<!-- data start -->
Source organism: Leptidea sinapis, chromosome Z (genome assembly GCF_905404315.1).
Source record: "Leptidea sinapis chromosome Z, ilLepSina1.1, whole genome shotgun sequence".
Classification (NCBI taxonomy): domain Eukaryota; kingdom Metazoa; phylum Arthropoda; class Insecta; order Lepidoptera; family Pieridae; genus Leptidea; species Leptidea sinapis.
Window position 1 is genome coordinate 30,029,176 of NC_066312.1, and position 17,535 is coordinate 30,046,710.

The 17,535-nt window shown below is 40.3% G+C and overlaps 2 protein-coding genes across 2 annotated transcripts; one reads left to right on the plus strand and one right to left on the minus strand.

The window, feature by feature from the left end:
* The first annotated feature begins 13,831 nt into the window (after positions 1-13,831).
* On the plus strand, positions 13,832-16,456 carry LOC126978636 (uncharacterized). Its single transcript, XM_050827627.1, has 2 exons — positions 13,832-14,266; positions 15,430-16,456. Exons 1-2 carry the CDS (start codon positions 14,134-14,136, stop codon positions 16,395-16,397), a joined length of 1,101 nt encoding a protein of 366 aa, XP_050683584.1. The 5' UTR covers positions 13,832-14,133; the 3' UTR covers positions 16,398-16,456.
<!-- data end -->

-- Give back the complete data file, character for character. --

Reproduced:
Source organism: Leptidea sinapis, chromosome Z (genome assembly GCF_905404315.1).
Source record: "Leptidea sinapis chromosome Z, ilLepSina1.1, whole genome shotgun sequence".
Classification (NCBI taxonomy): domain Eukaryota; kingdom Metazoa; phylum Arthropoda; class Insecta; order Lepidoptera; family Pieridae; genus Leptidea; species Leptidea sinapis.
Window position 1 is genome coordinate 30,029,176 of NC_066312.1, and position 17,535 is coordinate 30,046,710.

The 17,535-nt window shown below is 40.3% G+C and overlaps 2 protein-coding genes across 2 annotated transcripts; one reads left to right on the plus strand and one right to left on the minus strand.

The window, feature by feature from the left end:
* The first annotated feature begins 13,831 nt into the window (after positions 1-13,831).
* On the plus strand, positions 13,832-16,456 carry LOC126978636 (uncharacterized). Its single transcript, XM_050827627.1, has 2 exons — positions 13,832-14,266; positions 15,430-16,456. Exons 1-2 carry the CDS (start codon positions 14,134-14,136, stop codon positions 16,395-16,397), a joined length of 1,101 nt encoding a protein of 366 aa, XP_050683584.1. The 5' UTR covers positions 13,832-14,133; the 3' UTR covers positions 16,398-16,456.